Laskod Jewish Cemetery
While the Jewish cemetery of Laskod is not marked on the cadastral map of 1870, the earliest tombstone found in this cemetery dates to 1853. The cemetery was in use until at least 1921, which is the date marked on the latest tombstone found in the cemetery.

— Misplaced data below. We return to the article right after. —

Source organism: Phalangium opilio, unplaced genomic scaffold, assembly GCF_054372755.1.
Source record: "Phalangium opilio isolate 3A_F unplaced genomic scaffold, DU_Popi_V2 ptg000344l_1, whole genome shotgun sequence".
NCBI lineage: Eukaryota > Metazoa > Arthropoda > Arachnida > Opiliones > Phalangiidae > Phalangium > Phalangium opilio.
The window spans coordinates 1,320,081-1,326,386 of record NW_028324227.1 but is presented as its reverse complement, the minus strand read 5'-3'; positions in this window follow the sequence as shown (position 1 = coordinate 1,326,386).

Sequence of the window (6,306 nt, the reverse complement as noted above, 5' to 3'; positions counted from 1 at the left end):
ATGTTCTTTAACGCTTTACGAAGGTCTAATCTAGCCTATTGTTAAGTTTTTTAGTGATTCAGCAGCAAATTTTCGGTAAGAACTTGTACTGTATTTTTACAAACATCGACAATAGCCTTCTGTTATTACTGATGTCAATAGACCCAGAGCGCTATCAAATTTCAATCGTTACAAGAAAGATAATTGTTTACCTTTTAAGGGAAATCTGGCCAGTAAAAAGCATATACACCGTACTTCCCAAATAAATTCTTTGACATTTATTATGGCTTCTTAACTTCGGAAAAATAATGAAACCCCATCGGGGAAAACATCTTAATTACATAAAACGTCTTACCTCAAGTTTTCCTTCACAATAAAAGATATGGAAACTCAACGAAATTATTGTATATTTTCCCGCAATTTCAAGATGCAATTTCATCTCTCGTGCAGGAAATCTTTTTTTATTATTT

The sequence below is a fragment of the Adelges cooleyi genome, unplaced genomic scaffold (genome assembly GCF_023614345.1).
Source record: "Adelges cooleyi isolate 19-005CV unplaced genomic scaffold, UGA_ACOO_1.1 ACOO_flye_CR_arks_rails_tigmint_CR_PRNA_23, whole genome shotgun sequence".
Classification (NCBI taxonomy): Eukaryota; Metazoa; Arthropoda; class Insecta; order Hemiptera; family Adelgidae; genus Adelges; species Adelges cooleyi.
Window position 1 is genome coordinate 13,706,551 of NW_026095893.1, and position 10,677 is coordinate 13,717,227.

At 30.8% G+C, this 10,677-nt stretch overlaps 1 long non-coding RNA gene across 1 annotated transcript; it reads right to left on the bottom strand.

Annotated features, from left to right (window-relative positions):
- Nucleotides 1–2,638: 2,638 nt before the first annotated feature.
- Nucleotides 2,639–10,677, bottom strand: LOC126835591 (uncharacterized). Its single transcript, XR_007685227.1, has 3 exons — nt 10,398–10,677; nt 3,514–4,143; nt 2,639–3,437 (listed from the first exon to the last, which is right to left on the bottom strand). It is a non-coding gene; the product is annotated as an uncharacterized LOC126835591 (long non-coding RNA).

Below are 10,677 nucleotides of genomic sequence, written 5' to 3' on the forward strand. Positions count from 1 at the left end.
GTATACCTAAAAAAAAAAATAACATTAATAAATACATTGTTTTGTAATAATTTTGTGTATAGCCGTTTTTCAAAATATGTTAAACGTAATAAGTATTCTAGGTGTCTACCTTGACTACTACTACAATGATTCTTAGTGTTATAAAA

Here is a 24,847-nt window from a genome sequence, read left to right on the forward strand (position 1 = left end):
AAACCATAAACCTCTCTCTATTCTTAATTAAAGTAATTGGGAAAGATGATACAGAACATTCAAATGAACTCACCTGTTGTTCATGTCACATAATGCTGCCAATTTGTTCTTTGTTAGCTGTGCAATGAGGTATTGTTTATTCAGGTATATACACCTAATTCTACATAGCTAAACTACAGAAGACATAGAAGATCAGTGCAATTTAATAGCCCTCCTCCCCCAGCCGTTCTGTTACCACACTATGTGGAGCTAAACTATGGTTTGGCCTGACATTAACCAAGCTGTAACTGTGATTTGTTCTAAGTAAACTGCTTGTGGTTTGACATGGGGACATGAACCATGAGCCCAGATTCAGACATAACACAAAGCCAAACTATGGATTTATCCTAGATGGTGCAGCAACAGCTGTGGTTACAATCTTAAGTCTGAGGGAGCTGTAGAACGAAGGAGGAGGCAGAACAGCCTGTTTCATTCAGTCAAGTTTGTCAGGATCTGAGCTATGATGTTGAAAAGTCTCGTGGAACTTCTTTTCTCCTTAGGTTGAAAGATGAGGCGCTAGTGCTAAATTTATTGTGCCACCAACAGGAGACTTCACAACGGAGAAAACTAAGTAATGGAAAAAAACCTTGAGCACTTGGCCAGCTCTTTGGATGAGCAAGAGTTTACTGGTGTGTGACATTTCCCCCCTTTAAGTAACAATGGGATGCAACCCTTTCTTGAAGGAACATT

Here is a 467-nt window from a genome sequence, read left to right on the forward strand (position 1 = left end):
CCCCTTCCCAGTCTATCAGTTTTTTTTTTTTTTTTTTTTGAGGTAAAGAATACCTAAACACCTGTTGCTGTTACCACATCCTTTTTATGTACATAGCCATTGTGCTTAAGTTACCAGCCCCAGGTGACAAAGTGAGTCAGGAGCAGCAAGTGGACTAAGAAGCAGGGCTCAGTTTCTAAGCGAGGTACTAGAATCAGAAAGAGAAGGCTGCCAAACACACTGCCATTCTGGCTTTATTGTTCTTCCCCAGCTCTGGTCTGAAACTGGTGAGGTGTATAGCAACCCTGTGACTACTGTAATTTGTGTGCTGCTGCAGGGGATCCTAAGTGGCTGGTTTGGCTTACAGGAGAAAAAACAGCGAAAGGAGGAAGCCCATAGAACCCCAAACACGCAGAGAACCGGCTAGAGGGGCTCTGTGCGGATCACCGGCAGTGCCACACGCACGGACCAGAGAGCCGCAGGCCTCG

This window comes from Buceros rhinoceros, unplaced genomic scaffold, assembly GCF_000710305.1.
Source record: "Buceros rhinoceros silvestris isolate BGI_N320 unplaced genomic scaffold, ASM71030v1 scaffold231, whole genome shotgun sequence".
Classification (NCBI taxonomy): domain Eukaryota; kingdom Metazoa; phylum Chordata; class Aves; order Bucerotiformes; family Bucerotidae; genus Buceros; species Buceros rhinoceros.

There were 29 Jews in the village in 1848, 43 in 1880, 38 in 1910, 43 in 1920, 58 in 1930, and 23 in 1941. The Orthodox community of Laskod only had a synagogue and a cemetery. Relationships between the Jewish and non-Jewish residents were good. For instance, the judge of Laskod towards the end of World War I was a Jew. In 1920, the village came under Romanian occupation and the Jews suffered from robberies and other atrocities. In 1941, young Jewish men were taken into forced labour service. The rest of Laskod’s Jews were taken to the Kisvárda Ghetto in 1944, from where they were deported to Auschwitz. Only a few people returned after the war. In 1949, there were four Jews in the village, but by 1963 none remained in the settlement.